Therefore, it deserved my 100% effort to get the nail holes to disappear before finally painting. It is all in the details!
Painting the Doors
When all the trim and baseboards were finished and installed, the doors were painted with General Finishes Milk Paint in Dark Chocolate. It literally only took two coats. When the paint was dry, I did two coats of satin topcoat.
Drying doors!!! If you could believe it, Ethel cat decided to give them a try when they were drying, and I had to repaint a section of one of the doors. Cat owners, can you relate!? Lucy dog would never do this to me!
Epoxy windowsills out of MDF
Here are the two windowsills for Samuel and Matthew’s bedrooms. Epoxy has been a fun skill that Tyler and I have enjoyed doing together. We use Stone Coat Countertops. They have a great YouTube channel where they explain how to use all of their products. So far, we have done over four projects, and plan to do more in our house in the future.
*Stone Coat is not a sponsor*
Matthew and Samuel’s epoxy windowsills installed! It was so much fun creating a unique piece of art for both of our boys. Check out more of our epoxy projects by clicking the link below.
Drop Ceiling Installation
Tyler installed drop ceilings in each of their bedrooms to cover the furnace vent pipes, so they could be easily accessible. The rest of the ceiling was drywalled so we could have full access to the height of the ceiling. This was a tedious process as he had to cut each piece by hand.
All of the rails also had to be customized to fit the space. When we designed their bedrooms, we wanted as much of the ceiling to be drywalled tight to the beams to keep the spaces open and tall.
Tyler made the trim above the door to match the upstairs bathroom trim. The rest of the house is going to be designed around this Craftsman Style trim. All of the pieces are individual cuts and he glued them all together, so it is one piece. The whole top trim was nailed in as one piece above the door.
MDF Trim can be used for so many purposes! All of these trim pieces were then nailed on and had to be puttied, sanded, puttied again and then painted. It was amazing the look of the trim once all of them were finished and painted white. There are no seams, nails, screws or marks.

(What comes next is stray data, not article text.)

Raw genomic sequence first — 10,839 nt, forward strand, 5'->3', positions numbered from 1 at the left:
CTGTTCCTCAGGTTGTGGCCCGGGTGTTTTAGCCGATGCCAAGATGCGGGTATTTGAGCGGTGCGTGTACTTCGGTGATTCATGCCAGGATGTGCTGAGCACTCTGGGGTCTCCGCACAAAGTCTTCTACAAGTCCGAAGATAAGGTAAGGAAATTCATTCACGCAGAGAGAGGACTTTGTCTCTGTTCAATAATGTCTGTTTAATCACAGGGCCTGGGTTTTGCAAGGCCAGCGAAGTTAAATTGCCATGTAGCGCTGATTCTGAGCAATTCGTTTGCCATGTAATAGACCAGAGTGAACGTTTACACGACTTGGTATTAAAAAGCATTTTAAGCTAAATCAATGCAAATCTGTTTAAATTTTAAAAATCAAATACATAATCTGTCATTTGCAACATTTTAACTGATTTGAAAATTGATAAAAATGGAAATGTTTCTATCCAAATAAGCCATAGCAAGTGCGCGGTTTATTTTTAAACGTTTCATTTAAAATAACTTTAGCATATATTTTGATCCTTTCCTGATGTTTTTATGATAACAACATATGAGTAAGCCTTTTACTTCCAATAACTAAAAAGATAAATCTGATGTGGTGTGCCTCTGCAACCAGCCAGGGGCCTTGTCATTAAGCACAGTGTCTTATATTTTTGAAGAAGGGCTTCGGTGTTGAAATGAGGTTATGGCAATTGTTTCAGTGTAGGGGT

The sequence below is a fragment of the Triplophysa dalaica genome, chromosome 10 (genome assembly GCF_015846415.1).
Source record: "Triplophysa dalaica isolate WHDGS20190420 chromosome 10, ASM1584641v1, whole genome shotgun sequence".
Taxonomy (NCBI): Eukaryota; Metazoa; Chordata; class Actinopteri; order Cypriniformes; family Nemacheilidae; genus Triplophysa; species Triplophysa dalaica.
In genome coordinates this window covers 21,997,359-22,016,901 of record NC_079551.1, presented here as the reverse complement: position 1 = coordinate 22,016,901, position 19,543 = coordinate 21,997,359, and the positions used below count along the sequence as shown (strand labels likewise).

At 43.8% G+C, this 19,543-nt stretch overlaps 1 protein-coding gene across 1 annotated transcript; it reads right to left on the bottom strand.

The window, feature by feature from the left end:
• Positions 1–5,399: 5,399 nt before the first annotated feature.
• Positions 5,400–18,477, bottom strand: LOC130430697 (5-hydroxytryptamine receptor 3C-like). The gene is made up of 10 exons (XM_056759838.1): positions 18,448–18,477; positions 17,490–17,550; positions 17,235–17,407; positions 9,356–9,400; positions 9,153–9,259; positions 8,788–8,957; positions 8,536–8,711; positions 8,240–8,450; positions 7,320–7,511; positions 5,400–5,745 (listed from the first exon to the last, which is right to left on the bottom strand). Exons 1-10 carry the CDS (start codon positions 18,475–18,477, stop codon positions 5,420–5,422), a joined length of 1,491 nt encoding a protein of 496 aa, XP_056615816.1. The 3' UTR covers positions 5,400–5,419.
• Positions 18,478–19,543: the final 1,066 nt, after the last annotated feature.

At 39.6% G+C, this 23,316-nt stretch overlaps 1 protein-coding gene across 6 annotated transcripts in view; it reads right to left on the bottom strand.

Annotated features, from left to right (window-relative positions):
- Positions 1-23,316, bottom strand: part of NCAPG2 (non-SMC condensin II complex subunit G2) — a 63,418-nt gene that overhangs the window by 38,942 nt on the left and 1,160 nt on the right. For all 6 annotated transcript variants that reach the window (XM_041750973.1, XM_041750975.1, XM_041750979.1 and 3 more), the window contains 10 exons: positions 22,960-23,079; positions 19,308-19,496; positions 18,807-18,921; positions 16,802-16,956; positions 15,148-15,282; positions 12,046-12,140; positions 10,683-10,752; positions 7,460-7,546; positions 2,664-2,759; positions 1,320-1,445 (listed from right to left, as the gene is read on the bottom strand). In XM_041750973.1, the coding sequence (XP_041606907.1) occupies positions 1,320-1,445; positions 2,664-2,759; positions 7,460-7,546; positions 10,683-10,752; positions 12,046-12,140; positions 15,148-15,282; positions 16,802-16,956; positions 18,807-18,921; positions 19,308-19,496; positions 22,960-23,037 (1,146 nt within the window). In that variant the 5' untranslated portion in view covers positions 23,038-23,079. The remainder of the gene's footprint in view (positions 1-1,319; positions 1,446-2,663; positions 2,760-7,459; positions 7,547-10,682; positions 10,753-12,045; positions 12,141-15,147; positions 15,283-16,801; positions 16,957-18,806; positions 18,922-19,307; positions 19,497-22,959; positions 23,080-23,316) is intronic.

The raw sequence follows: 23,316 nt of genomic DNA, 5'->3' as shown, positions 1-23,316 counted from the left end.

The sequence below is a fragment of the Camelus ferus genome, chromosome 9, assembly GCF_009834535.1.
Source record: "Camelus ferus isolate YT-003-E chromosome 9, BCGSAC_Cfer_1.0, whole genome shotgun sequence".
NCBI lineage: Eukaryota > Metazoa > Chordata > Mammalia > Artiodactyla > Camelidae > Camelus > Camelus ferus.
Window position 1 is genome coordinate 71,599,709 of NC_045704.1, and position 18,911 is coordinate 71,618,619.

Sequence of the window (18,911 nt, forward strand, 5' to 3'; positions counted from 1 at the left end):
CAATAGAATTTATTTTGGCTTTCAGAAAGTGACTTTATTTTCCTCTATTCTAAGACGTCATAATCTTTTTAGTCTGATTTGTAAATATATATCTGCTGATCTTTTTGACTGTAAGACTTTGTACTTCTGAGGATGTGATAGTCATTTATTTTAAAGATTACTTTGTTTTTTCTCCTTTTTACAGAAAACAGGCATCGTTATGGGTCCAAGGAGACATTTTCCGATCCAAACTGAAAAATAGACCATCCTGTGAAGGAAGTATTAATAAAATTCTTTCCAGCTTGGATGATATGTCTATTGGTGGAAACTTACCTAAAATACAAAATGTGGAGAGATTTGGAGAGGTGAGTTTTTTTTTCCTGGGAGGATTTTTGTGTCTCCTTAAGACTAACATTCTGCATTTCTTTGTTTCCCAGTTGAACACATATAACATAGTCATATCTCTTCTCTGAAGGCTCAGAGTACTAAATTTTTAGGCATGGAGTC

This project was a ton of work and an equal amount of time involved. As much as it took weeks of work, the finished product was incredible! The baseboards and trim and door jams are just amazing, carpet installed, and the boys moved in!
This bedroom addition was no easy feat. We had to cut in the concrete to install two egress windows, frame the windows, frame walls, insulate, wire, drywall, mud, sand, MDF Trim, painting doors, installing doors, paint, and finally carpet.
I cannot express to you just how amazing this experience was, from start to finish. During a pandemic, he was not off work, and yet was able to complete this project in time for my major surgery in July. We were then able to move the two boys out of the bedroom they shared with their younger brother and upgraded our house from three bedrooms to five bedrooms.
While we will not be doing this big of a job anytime soon, I am grateful for the learning experience and help from friends and family.
If you want to check out another project we did, click the link below to see how we completely transformed our backyard!
14 responses to “MDF Trim made by Tyler”